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Hot and Bothered: Women, Medicine, and Menopause in Modern America Hardcover – Feb 15 2006


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Drawing on medical literature, the popular press, and women's accounts from the 1890s to the 1980s, this beautifully written book examines menopause as both cultural construct and physiological transition. Judith Houck provides a nuanced discussion of menopause in relation to medical theory, clinical practice, women's demands, and husbands' responses. She shows that women were not victims of the medical profession but acted in ways they thought to be in their interests. In turn, women's own sense of their menopausal experience mattered in doctors' responses, shaping medical diagnosis and treatment. Hot and Bothered makes an important contribution to women's history, medical history, the history of the body, and the history of aging.
--Susan L. Smith, associate professor of history at University of Alberta in Canada, and author of Japanese American Midwives: Culture, Community, and Health Politics, 1880-1950

Judith Houck has produced a highly nuanced account of the social construction of menopause and the politics of the doctor-patient relationship. Carefully tracing the transformation of menopause from an emblem of womanhood's frailty to a symbol of women's increasing power in the medical marketplace, she shows that no single explanatory model--neither medicalization, fears of the aging process, nor pharmaceutical victimization--alone explains American women's current dilemma over the appropriateness of hormone replacement therapy.
--Ellen S. More, author of Restoring the Balance: Women Physicians and the Profession of Medicine, 1850-1995.

A fascinating book. Judith Houck tracks the representations of menopause -from liberation to castration -and shows how the bodies of aging women have been used for a variety of projects across the political spectrum. At the same time, she shows that women's self-perceptions differed from what advisers and advertisers taught. Students of the pharmaceutical industry, bodies, sexualities, family, and medicine will all want to read Houck's excellent book.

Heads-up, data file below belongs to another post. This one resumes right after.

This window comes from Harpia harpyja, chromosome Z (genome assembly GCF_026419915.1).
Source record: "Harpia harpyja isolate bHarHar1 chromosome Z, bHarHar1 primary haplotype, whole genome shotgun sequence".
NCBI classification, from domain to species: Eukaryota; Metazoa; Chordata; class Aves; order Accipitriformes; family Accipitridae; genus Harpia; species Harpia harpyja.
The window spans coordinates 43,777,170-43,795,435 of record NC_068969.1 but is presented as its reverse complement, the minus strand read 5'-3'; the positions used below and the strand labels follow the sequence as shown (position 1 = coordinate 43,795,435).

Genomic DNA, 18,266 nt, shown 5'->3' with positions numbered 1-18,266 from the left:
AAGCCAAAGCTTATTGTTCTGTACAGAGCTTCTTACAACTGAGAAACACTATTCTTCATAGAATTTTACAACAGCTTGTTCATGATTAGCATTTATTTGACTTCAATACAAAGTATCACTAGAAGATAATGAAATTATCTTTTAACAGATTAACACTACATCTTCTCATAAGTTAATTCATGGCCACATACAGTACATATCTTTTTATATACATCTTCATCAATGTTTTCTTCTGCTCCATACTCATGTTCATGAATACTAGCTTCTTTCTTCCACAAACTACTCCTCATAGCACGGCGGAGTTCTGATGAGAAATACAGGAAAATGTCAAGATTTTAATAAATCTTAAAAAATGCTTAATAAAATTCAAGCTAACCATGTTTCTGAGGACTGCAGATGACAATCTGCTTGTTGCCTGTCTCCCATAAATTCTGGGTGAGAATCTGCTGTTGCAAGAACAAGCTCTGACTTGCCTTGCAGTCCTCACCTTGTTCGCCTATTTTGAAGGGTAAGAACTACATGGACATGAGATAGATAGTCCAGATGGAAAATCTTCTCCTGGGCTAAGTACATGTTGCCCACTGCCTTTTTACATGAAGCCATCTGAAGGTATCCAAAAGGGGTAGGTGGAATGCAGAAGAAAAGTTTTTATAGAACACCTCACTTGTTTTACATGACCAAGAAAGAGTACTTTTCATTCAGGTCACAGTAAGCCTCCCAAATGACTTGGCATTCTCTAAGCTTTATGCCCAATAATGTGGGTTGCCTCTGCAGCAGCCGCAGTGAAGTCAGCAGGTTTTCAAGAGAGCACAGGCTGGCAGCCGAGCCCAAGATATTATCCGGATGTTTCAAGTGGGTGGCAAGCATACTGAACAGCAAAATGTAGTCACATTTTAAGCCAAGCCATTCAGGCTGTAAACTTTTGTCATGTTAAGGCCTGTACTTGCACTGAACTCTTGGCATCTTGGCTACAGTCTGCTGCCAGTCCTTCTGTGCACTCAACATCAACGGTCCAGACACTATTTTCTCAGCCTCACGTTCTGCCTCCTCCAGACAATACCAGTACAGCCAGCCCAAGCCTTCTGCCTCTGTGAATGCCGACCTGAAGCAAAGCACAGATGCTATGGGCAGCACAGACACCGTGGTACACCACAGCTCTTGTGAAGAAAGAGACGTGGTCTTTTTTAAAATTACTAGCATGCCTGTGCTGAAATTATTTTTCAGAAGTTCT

--Leslie J. Reagan, Professor of History, University of Illinois, Urbana-Champaign

Houck...has researched menopausal sentiments expressed by doctors, the popular press and women themselves, from the late-19th century to the present...Much of the information she's unearthed is both horrifying and fascinating.
--Michele Kort (Ms. 2006-04-01)

[Hot and Bothered] examines how, within each epoch, new meanings of menopause emerged when biotechnological developments intersected with changes in the social and cultural landscapes of women's lives. Houck mines the medical, academic, popular, and self-help literature of each era to support an argument that aging women and menopause have figured prominently in society's angst about the nature of womanhood, the roles of women, and the practice of medicine. This examination of how feminism, women's agency, social constructionism, and medicalization intersect in menopause is a helpful addition to the women's health scholarship.
--P. Lefler (Choice 2006-06-01)

All in all, Hot and Bothered is more than an historical narration of culturally driven gender representation. If it receives the readership it deserves it will help women become--more genuinely--themselves.
--Jill MacKay Scot (PsycCRITIQUES)

Houck takes white, middle-class women's experiences and the complexity of medicine seriously. Activists will find her historical analysis provocative and scholars will be particularly interested in the sources she has identified and examined. Houck's view of menopause certainly complicates both medical and feminist history, proof that this story from the past can still generate heat.
--Susan E. Bell (Women's Review of Books 2006-11-01)

About the Author

Judith A. Houck is Assistant Professor at the University of Wisconsin, Madison in the Departments of Women’s Studies, Medical History and Bioethics, and History of Science, as well as at the Center for Women's Health Research.

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In 1897, Andrew F. Currier, a New York City physician, proposed to set the record straight. Read the first page
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